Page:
In the spirit of starting all of the fantasy series that are out and hot right now, I decided to take a dip into the universe of the many Londons. I really appreciate V.E. Schwab’s ability to keep this book exciting while laying out all of the information, characters, and locations that we need to know about once this series really gets going. Sometimes first children of a book series can get too bogged down in details or burn out too early with too much action, but this book is a nice mix of the two.

A few things to keep in mind. First, there are 4 parallel universes, each with a different approach to magic. Pure magic, every day magic, controlled magic, and not really any magic. The main character Kell calls them Black, Red, White, and Grey Londons respectively. And London is the name of the city they all share, but that’s all they share. England as a country doesn’t exist in all of them, so London is our lynchpin.

Kell is a special kind of person that can move between the worlds, and he is one of only two of that kind of person left in all the universes. Something terrible happened in Black London and it has been locked away and inaccessible from the other Londons. So we travel with Kell to see what’s going on, and we see that there is some trouble brewing. All in all it’s a really slow burn but the fireworks at the end are amazing.

This is a very smart book. I was never bored, I never rolled my eyes. The rules of the universe(s) are clear and more are slowly coming into focus so you never have to take things for granted. The ending was grand and speaks of more adventure to come in a very subtle way. Come with me and discover A Darker Shade of Magic. You won’t be disappointed.

Glass Sword

glass sword

Okay. Remember back when I was reading through the Delirium series? If you don’t, take a second and read how absolutely furious I became as the series went on:

Delirium

Pandemonium

Requiem

A challenge for YA writers, especially those writing series books, is keeping things interesting and continuing to make sense. That initial book of a series is usually stuffed to the gills with interesting characters, a neat plot and premise, and an enemy person or idea that we feel motivated to bring down. That first book hooks us in enough to be excited about the next book to see how all of this fantastic stuff advances towards a conclusion.

Since everyone wants to compare all dystopian YA series to the Hunger Games, I’ll make an example of it here. The first book of the Hunger Games series was amazing. It was terrifying. There were characters we cared about, and enemy that was real and difficult, and obstacles to overcome that were so huge that we were glued to the pages hoping for Katniss’ survival. Even the movie was good. I cry every time Rue is killed.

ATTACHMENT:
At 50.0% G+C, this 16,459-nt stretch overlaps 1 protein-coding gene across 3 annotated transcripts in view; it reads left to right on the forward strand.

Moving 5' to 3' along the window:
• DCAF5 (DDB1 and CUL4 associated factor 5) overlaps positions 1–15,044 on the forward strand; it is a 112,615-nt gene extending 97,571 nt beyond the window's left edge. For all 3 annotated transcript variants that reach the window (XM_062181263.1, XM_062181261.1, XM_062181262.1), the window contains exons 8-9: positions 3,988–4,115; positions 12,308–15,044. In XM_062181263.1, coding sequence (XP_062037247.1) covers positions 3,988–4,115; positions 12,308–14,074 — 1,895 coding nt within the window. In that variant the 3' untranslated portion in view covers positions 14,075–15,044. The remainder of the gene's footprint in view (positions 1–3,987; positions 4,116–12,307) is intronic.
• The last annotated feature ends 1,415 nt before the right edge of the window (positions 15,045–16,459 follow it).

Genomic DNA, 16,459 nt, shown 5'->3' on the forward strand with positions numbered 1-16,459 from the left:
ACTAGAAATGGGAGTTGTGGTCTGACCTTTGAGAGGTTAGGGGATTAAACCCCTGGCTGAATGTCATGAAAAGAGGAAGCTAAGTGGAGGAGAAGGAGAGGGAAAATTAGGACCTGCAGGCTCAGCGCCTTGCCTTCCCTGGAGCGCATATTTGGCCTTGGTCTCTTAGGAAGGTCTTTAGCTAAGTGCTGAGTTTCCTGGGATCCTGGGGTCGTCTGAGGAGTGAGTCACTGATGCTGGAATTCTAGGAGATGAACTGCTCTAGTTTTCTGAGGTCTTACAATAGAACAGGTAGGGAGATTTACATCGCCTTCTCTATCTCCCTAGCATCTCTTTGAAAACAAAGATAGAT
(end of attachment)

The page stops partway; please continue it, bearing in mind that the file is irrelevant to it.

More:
But then we get to the second novel and it was like Suzanne Collins said “well that first one worked out great. How can I replicate that success without changing too much?” and we got Catching Fire – book one with more romantic angst, a little revolution brewing, but essentially the same damn book as the first. I never read Mockingjay but I watched both movies and they were BOOOOOORRRINNNG so I’m glad I saved myself the reading time.

Same story with the Delirium trilogy, just with worse writing and no conflict resolution. And it appears we are treading into familiar waters with the Red Queen series.

At the end of the first book we are faced with a terrible betrayal, an escape, and a purpose: to find the “newbloods” like Mare Barrow who are a strange combination of Red and Silver – Red bloods with Silver abilities. A few thoughts about why I am struggling with this series:

  1. Victoria Aveyard is trying really hard to convince us that Mare is struggling with her feelings for both Kilorn and Cal, and I’m just not buying it. It’s a Peeta/Gale situation but without any of the emotional buildup. There was not enough work done in Red Queen to support this version of angst. Just write her falling in love with one or the other and get it over with.
  2. I get so bored with the “I’m responsible for all this death and suffering” bullshit. “Oh no all those people died because I exist, I’ve got the vapors!” Ugh. Anyone who has ever had to survive anything knows that you do what must be done and you deal with it later. Every other sentence is Mare reminding herself that she is the little lightning girl (an annoying, repeated nickname) and she doesn’t have the luxury of guilt or feelings or distractions or love or blah blah blah nonsense. YOU SPIT LIGHTNING FROM EVERY PORE LOVE WHO YOU WANT LIFE IS SHORT AND MADE OF SUFFERING THIS IS A REVOLUTION PEOPLE ARE GOING TO DIE WHY ARE YOU SO DEADPAN AND BORING.

    glass sword1
    Are you kidding me with this? VOMIT.
  3. The creepy new King Maven is stalking the daylights out of Mare. I’m not here for this. It’s fucking creepy and he’s popping out of the shadows and torturing her and wanting her for his very own and it’s so terrifying but not in a good way. More in a way that would keep women who regularly walk out after dark up at night.

So I am making a hard decision today: I am putting down the Red Queen series. I feel like it has potential, but I don’t want to get into the same situation that I did with Delirium, that by the time I force myself through this book and King’s Cage I’m just so mad I can’t deal.

Maybe I will come back to it. It’s at my local library so I can always pick it back up. I wouldn’t call this a full abandonment, more that I’m reading other things right now that are justĀ better. The Throne of Glass series is simply knocking my socks off and I would rather spend time with Celeana and her Odyssey than watching Mare bounce around Norta in a stolen jet, suppressing her feelings and avoiding a stalker.

The moral of this rambling post is that it’s okay to put a book down when it’s just not doing it for you. Others might think it’s the bees’ knees but if you don’t like itĀ you don’t have to keep reading it. There’s too little time and too many awesome things to read out there. Go and find them and devour them like the bad book bitches I know you are.